Many experiences have been accumulated since diabetes was documented as “Xiao Ke” disease in the classic traditional Chinese medicine book Huang Di Nei Jing Su Wen (91–32 B.C.). Archived in another classic Shang Han Za Bing Lun (200–210 A.D.), Wu-Mei-Wan (WMW) is one of the most important formulations to treat diabetes and has been widely used from ancient times to the present [24, 25]. In addition, many clinical studies demonstrated its benefits [26, 27]. The drug formulation consists of ten herbs and is effective in reducing the fasting blood glucose (FBG) levels of T2DM patients in clinical trials [26]. It has been reported that WMW can improve glucose uptake and decrease FBG in peripheral tissue through the AMP-activated protein kinase (AMPK) pathway [28]. WMW can also alleviate alloxan-induced damage in pancreatic β cells [29]. However, the underlying mechanism is still unclear. Considering that WMW reduces IL-1β expression in patients with inflammatory bowel disease [30] and inhibits the activation of the NLRP3 inflammasome in vitro [31], we hypothesize that WMW protects pancreatic β cells by alleviating the inflammation states through the inhibition of the NLRP3 inflammasome activation and thus prevents T2DM development.


Herbal materials and the preparation of WMW

The herbal components of WMW were purchased from Hubei Traditional Chinese Medicine Co., LTD. (China). This formulation consists of ten herbs, including Fructus Mume (Prunus mume (Siebold) Siebold & Zucc), Herba Asari (Asarum heterotropoides f. mandshuricum (Maxim.) Kitag.), Rhizoma Zingiberis (Zingiber officinale Roscoe), Rhizoma Coptidis (Coptis chinensis Franch.), Radix Angelicae Sinensis (Angelica sinensis (Oliv.) Diels), Rhizoma Typhonii (Typhonium giganteum Engl.), Pericarpium Zanthoxyli (Zanthoxylum bungeanum Maxim), Ramulus Cinnamomi (Cinnamomum cassia (L.) J. Presl), Radix Ginseng (Panax ginseng C. A. Mey), and Cortex Phellodendri (Phellodendron chinense C. K. Schneid.) (Table 1). Professor Keli Chen from the School of Pharmacy, Hubei University of Chinese Medicine, performed all micro- and macroscopic authentications of the crude drugs to ensure that these met the standards of the Pharmacopoeia of the People’s Republic of China (Edition 2015). All voucher specimens are deposited in the Institute of Integrative Traditional Chinese and Western Medicine, Tongji Hospital, Tongji Medical College, HUST (China) with numbers 2,016,031,001, 2,016,031,002, 2,016,031,003, 2,016,031,004, 2,016,031,005, 2,016,031,006, 2,016,031,007, 2,016,031,008, 2,016,031,009 and 2,016,031,010. The WMW decoction was prepared in the Institute of Integrative Traditional Chinese and Western Medicine, Tongji Hospital, Tongji Medical College, HUST (China).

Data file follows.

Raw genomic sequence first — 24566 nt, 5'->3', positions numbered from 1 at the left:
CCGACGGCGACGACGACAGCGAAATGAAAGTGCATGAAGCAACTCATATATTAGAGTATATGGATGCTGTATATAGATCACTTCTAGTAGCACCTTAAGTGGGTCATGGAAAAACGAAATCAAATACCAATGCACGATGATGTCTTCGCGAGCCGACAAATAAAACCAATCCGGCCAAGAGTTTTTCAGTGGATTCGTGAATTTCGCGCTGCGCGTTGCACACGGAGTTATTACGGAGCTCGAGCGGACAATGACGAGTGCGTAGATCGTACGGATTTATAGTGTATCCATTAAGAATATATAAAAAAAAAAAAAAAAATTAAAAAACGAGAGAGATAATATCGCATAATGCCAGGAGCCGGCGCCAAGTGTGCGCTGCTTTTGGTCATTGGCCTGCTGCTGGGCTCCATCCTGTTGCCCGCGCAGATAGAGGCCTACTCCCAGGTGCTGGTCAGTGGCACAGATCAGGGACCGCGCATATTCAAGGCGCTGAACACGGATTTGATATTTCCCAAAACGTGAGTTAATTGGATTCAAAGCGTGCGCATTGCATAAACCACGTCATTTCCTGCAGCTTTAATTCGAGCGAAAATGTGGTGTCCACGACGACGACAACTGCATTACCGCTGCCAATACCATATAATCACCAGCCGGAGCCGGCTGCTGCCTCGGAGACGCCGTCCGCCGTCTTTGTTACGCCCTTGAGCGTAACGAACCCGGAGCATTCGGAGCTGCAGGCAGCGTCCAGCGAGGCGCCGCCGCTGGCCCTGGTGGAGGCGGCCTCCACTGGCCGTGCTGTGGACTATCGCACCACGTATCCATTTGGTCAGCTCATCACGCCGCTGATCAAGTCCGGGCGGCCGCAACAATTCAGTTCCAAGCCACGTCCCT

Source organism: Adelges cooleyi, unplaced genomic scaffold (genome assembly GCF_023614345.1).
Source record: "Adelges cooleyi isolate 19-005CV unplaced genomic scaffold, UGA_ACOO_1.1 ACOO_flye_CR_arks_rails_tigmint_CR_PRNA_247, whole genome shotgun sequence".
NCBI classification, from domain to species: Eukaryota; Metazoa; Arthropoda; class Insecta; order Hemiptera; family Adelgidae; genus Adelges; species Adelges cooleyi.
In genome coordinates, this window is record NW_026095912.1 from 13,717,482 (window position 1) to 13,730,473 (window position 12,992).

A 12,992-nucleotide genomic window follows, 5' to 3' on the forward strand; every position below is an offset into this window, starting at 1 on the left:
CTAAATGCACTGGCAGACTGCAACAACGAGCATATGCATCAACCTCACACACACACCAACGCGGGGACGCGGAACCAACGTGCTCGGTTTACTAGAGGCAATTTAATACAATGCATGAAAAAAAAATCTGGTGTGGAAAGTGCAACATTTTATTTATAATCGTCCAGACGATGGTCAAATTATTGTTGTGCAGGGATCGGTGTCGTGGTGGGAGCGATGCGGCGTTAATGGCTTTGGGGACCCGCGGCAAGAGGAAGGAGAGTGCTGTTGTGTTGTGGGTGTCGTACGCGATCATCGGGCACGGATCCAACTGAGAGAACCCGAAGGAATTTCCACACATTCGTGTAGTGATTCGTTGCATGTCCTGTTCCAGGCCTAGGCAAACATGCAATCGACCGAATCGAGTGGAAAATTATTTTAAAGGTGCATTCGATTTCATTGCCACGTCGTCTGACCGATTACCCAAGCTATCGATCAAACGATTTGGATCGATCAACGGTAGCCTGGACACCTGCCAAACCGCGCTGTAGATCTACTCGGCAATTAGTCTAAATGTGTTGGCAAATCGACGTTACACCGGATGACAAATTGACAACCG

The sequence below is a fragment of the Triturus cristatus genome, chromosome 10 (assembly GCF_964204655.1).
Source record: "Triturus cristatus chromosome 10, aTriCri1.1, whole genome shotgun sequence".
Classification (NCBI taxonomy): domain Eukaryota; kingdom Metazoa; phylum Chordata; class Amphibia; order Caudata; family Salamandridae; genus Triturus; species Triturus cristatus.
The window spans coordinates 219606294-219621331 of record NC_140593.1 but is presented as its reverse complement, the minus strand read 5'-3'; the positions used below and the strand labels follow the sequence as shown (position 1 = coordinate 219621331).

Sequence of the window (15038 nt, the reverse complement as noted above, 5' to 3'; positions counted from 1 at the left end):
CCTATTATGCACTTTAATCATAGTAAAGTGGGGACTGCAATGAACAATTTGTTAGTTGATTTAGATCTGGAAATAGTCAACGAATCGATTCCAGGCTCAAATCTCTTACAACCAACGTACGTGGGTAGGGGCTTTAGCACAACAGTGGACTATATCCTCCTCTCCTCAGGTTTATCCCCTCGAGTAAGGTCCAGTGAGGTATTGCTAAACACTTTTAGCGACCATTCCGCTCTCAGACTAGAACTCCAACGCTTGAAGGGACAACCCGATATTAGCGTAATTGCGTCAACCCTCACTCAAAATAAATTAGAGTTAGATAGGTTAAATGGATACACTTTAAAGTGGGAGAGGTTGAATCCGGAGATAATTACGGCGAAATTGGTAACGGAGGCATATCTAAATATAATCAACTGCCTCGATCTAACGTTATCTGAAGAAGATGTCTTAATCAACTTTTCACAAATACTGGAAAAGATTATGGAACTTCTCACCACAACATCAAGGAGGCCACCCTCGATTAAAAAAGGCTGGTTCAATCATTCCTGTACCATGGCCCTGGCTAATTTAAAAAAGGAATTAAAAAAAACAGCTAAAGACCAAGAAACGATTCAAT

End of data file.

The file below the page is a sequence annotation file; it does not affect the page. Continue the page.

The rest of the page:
Table 1 The Composition of Wu-Mei-Wan(WMW)